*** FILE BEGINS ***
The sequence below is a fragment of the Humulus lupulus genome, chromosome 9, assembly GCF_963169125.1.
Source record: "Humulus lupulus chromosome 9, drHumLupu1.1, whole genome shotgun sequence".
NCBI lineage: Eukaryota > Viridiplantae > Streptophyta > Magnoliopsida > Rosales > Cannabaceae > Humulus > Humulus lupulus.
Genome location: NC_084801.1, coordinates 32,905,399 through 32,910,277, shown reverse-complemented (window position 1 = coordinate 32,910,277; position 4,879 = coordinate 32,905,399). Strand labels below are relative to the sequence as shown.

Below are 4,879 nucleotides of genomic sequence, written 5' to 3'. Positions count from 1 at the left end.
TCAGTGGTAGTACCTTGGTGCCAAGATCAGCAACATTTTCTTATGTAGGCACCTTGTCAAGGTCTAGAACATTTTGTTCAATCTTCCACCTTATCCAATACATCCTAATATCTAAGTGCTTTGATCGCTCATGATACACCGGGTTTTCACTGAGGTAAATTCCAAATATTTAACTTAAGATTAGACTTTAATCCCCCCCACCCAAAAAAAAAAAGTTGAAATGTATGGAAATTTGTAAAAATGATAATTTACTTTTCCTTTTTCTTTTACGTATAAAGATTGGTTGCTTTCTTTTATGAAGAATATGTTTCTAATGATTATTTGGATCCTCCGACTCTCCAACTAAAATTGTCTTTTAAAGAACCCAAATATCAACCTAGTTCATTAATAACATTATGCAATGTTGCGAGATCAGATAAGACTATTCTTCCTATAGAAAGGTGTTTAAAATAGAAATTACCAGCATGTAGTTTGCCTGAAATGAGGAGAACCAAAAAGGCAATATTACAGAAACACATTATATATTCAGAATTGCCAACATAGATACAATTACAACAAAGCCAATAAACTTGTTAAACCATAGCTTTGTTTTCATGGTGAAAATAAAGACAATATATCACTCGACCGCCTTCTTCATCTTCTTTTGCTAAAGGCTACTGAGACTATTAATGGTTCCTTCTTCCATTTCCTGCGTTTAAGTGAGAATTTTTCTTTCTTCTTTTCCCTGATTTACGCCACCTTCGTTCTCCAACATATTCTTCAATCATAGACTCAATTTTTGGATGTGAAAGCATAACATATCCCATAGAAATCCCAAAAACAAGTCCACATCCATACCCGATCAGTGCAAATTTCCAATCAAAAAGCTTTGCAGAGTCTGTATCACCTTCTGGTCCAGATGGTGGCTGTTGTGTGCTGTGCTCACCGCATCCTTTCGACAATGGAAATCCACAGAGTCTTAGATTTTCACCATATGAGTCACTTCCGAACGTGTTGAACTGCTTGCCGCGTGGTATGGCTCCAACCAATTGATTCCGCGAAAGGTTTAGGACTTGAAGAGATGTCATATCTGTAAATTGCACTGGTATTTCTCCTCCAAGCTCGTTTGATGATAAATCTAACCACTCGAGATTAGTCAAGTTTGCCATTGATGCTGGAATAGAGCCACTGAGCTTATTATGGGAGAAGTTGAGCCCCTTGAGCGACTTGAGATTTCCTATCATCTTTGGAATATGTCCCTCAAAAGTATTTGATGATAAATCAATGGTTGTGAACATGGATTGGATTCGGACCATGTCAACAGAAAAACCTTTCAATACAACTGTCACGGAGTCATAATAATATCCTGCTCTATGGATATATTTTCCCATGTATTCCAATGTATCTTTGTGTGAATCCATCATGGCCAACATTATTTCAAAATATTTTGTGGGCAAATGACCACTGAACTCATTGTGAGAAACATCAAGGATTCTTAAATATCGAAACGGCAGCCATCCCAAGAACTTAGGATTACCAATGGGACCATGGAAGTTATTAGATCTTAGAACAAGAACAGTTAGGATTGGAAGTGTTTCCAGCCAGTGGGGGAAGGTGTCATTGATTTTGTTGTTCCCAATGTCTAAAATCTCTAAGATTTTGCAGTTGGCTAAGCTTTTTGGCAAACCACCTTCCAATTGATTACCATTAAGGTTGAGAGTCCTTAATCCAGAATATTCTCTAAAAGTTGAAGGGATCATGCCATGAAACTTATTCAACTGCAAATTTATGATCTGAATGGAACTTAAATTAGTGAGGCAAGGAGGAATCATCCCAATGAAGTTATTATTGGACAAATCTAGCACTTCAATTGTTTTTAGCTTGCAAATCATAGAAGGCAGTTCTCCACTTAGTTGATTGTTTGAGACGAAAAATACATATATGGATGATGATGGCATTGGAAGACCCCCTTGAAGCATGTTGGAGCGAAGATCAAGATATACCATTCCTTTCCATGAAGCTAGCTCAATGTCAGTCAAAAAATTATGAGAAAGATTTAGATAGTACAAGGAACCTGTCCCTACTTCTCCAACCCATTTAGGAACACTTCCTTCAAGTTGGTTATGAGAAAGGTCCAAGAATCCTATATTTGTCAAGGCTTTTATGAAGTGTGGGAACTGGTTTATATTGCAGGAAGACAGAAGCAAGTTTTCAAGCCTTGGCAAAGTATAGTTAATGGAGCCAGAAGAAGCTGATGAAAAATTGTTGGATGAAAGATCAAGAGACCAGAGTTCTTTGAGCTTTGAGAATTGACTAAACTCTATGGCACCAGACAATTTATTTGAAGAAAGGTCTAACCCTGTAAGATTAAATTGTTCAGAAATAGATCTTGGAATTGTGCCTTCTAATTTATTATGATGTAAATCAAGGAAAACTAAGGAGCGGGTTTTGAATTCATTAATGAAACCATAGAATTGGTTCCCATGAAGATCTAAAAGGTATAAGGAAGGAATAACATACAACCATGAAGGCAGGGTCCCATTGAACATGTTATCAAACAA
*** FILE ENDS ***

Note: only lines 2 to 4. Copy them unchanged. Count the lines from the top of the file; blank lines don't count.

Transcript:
Source record: "Humulus lupulus chromosome 9, drHumLupu1.1, whole genome shotgun sequence".
NCBI lineage: Eukaryota > Viridiplantae > Streptophyta > Magnoliopsida > Rosales > Cannabaceae > Humulus > Humulus lupulus.
Genome location: NC_084801.1, coordinates 32,905,399 through 32,910,277, shown reverse-complemented (window position 1 = coordinate 32,910,277; position 4,879 = coordinate 32,905,399). Strand labels below are relative to the sequence as shown.